The largesse the Portuguese colonialists bestowed on the Cape Verdeans backfired on their rulers. The Cape Verdeans were originally brought into the uninhabited islands as African slaves in the 1400s that resulted in many of them fleeing to the hills, where they became hardworking folk left in peace by their masters to set up homesteads and cultivate their lands as free men. A small minority received an education and Cape Verde was the first African-Portuguese colony to have a school for higher education.
These literate Cape Verdeans became aware of the pressures for independence building on mainland Portugal, and while their islands continued suffering from frequent drought and famine, and at times from epidemic diseases and volcanic eruptions, the Portuguese government sat back and did nothing. Thousands of people died of starvation during the first half of the 20th Century.
The African Party for the Independence of Guinea and Cape Verde, the Portuguese Partido Africano da Independência da Guiné e Cabo Verde (PAIGC), was founded in 1956 by Amílcar Cabral and other pan-Africanists, and many Cape Verdeans fought for independence in the war for independence in Guinea-Bissau.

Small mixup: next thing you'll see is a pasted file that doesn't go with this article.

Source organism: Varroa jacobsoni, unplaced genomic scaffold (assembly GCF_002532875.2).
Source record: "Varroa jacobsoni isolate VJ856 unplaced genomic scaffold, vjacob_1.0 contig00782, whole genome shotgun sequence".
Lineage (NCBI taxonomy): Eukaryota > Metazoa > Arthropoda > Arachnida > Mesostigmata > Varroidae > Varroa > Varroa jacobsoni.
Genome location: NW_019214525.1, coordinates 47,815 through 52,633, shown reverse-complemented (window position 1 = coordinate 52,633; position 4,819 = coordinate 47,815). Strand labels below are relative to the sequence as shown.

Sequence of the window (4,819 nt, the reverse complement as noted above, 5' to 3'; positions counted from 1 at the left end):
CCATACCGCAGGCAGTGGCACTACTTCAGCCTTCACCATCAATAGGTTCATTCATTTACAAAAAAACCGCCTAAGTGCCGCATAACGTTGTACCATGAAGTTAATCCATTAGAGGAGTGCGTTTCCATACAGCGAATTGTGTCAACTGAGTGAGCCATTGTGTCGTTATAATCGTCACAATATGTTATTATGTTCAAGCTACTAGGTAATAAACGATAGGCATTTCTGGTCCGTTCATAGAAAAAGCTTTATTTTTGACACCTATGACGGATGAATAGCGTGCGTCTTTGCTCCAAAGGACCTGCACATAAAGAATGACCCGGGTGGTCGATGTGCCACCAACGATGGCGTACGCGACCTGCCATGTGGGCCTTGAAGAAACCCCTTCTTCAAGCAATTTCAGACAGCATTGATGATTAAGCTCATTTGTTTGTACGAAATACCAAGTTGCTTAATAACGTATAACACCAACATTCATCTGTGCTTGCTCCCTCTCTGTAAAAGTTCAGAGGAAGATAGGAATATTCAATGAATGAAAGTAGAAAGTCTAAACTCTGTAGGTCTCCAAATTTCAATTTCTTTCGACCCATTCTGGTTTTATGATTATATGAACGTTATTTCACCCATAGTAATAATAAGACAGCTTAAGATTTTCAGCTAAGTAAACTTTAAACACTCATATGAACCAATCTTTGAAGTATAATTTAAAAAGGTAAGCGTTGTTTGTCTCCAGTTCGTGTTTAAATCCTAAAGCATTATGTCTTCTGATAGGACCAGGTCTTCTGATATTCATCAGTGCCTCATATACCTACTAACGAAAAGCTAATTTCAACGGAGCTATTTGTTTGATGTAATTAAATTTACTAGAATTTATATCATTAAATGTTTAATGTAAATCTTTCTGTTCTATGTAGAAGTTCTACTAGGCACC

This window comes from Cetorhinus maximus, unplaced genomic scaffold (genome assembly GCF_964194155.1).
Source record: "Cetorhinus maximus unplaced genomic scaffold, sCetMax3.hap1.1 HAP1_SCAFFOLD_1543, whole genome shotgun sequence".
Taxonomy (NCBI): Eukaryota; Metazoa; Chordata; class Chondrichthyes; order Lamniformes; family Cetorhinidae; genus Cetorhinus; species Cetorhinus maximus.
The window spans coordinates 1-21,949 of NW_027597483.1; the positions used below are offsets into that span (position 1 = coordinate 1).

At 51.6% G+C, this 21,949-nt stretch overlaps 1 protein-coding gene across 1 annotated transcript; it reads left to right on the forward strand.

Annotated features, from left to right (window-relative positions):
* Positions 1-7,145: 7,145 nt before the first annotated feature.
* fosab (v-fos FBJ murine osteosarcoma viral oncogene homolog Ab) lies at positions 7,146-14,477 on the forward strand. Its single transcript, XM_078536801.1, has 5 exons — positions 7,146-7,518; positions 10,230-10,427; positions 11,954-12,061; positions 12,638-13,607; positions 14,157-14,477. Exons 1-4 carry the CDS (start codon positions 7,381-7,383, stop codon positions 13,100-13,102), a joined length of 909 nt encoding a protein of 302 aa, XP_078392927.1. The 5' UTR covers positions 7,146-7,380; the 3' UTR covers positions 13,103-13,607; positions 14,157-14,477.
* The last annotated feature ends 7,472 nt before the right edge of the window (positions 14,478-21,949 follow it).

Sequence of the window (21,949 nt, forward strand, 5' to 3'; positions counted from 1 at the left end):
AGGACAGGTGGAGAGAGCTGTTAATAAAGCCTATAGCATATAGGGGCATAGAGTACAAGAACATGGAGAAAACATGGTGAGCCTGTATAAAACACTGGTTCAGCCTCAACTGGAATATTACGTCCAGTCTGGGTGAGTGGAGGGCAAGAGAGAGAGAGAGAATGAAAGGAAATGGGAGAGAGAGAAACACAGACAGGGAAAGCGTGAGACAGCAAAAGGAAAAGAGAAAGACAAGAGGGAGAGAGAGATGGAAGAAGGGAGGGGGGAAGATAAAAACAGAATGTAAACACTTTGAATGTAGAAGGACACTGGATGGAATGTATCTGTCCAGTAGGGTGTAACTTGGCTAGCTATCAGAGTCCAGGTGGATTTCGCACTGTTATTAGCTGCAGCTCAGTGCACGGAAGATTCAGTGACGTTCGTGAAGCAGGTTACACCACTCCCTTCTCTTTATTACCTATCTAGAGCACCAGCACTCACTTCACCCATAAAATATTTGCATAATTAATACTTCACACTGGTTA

In 1926 Portugal had become a rightist dictatorship which regarded the colonies as an economic frontier, to be developed in the interest of Portugal, and Portuguese dictator António de Oliveira Salazar wasn’t about to give up his colonies as easily as the British and French had abandoned theirs.
Following the fall in April 1974 of the regime in Portugal, widespread unrest forced the government to negotiate with the PAIGC, and on 5 July 1975 Cape Verde gained independence from Portugal.